An Apple for Teacher: Sowing the Seeds of Learning.
Imagine a world where you can earn an advanced physics degree without ever opening a textbook. The rise of tablet computers and e-books is making this a growing possibility. The technology innovator Apple is at the cusp of this change, poised to take the education market by storm by entering the world of digital textbooks.
On Thursday, January 19, Apple held an event at the Guggenheim Museum in New York to discuss its goals in the educational sector. Executive Phillip Schiller, senior vice president of worldwide marketing, used this event to showcase the company’s new textbook experience for the iPad, an app called iBooks 2, as reported by the Washington Post.
This new app makes textbooks interactive. Students can capture notes and send them to the iCloud, highlight text with just a touch of the finger, and quickly switch to glossary sections for words they do not understand.
According to the Chronicle of Higher Education, other tablet computer manufacturers are adding college texts to their e-book databases, but Apple is taking this one step further by working to get high school and even elementary texts digitized. The company is currently working with Pearson, McGraw Hill, and Houghton Mifflin Harcourt to make their textbooks available on the iPad.
Long Road for Integrating iPads Into Classrooms
While this announcement and the sale of the new app does stand to change the way Americans approach education, it is not without its difficulties. The truth is that the average student in the public school setting is not going to own an iPad. In order to make this a viable solution for schools, schools need to have the tablets in the classroom.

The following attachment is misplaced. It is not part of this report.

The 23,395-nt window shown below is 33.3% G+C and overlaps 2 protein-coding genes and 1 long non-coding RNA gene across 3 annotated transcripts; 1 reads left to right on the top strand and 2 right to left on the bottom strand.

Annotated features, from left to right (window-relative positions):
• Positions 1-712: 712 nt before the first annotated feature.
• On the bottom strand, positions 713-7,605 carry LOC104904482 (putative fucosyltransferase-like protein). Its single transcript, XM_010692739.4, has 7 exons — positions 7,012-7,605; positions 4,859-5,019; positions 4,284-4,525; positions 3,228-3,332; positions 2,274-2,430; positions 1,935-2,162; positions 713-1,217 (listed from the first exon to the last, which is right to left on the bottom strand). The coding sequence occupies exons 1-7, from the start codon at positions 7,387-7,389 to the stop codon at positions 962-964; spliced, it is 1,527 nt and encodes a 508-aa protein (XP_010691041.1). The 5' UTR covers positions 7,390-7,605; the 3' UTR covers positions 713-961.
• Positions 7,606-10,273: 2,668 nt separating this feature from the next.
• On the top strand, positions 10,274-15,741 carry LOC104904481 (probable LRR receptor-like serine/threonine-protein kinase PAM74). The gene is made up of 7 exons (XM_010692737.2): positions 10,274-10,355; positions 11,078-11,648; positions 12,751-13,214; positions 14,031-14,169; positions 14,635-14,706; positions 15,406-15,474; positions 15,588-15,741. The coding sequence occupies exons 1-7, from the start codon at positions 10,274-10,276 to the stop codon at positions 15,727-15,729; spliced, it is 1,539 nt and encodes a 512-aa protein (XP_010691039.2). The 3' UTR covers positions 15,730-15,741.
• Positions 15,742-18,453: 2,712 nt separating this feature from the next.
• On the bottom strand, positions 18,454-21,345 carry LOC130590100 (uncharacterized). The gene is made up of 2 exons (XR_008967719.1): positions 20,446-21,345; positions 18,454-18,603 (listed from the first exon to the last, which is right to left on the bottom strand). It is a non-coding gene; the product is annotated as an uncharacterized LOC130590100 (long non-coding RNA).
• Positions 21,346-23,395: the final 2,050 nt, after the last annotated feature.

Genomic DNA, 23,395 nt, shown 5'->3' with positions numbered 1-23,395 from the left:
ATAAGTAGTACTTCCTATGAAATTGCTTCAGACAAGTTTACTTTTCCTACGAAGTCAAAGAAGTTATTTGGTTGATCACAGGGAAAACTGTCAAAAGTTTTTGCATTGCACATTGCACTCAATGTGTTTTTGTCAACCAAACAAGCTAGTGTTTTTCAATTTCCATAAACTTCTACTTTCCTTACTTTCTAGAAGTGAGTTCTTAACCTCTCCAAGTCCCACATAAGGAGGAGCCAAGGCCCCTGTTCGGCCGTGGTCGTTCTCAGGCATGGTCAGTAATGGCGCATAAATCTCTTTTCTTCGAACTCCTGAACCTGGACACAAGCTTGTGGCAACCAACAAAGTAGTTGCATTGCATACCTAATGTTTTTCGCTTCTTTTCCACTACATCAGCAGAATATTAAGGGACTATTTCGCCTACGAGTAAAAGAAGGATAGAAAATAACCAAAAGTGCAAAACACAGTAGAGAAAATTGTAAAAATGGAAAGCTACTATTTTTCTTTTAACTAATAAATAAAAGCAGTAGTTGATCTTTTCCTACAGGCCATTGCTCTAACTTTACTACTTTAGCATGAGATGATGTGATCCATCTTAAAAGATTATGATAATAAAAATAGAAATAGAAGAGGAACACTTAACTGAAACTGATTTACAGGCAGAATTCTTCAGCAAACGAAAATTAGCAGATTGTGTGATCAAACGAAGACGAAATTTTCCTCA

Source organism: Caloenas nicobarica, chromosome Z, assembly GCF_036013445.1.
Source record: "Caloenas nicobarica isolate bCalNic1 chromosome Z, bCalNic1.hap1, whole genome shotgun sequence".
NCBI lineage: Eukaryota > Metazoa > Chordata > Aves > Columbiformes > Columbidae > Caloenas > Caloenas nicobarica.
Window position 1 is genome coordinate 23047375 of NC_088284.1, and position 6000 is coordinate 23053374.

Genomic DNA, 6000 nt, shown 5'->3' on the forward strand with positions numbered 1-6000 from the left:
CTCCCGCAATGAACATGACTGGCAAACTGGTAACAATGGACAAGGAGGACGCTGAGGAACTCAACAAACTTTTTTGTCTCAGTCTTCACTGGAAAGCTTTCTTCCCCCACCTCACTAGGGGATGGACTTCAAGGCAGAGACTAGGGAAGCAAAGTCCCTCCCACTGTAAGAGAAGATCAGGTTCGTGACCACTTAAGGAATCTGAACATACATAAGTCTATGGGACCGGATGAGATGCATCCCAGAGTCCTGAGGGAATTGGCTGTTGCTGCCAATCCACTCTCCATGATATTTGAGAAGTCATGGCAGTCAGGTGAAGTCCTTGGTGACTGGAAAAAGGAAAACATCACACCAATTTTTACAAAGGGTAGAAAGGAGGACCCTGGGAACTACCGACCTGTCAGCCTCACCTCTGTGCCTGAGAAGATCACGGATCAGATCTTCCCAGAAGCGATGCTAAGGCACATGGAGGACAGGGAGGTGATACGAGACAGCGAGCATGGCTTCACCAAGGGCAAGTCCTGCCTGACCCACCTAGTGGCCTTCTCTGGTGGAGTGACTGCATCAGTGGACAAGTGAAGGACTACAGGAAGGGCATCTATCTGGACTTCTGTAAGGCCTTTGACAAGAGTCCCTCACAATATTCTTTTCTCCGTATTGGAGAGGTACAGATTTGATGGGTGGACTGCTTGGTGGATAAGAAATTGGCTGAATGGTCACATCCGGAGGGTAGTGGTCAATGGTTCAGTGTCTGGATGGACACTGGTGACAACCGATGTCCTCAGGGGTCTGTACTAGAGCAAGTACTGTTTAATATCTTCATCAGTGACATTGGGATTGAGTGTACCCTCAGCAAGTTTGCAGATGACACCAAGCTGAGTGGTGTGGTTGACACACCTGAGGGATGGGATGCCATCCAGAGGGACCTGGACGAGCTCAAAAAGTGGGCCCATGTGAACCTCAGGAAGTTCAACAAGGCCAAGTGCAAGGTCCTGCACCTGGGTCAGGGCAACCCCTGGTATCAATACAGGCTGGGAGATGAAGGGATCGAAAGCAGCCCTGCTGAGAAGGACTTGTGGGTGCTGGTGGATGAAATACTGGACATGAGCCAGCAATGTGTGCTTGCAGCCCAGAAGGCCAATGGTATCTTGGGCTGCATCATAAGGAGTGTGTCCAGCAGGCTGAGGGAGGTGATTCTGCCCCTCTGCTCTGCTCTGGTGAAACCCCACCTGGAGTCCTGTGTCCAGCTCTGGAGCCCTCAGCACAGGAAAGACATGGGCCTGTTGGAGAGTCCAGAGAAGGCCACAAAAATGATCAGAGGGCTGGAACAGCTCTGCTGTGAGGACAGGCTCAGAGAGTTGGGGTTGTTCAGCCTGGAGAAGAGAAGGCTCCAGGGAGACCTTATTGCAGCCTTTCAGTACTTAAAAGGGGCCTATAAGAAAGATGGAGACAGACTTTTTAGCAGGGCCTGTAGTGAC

Testing Already in the Works
Currently, Apple has launched an iPad pilot project in a few districts around the country. In these districts, teachers report greater excitement and engagement on the part of the students after the iPads and digital texts came to the classroom. No testing has been done as of yet to determine if the tablets encourage greater performance from the students, but that assessment is in the works for the fall.
Could these changes bring permanent change to the face of education? Perhaps, but do not expect your local public school to look like something out of a science fiction movie any time soon. There are still many educators and parents who believe the traditional ways of educating are best, and some doubt that technological gadgets actually improve outcomes for students.
Teachers will need training to embrace this technology, and that training costs money. However, Apple sees a market for their products in the classroom, and they plan to continue lobbying to reach this goal. Consequently, the next generation of students to come through America’s public schools and universities may well use tablet technology for at least a portion of their education.
By Guest Contributor: Joe Barker
You can reach Joe at email@example.com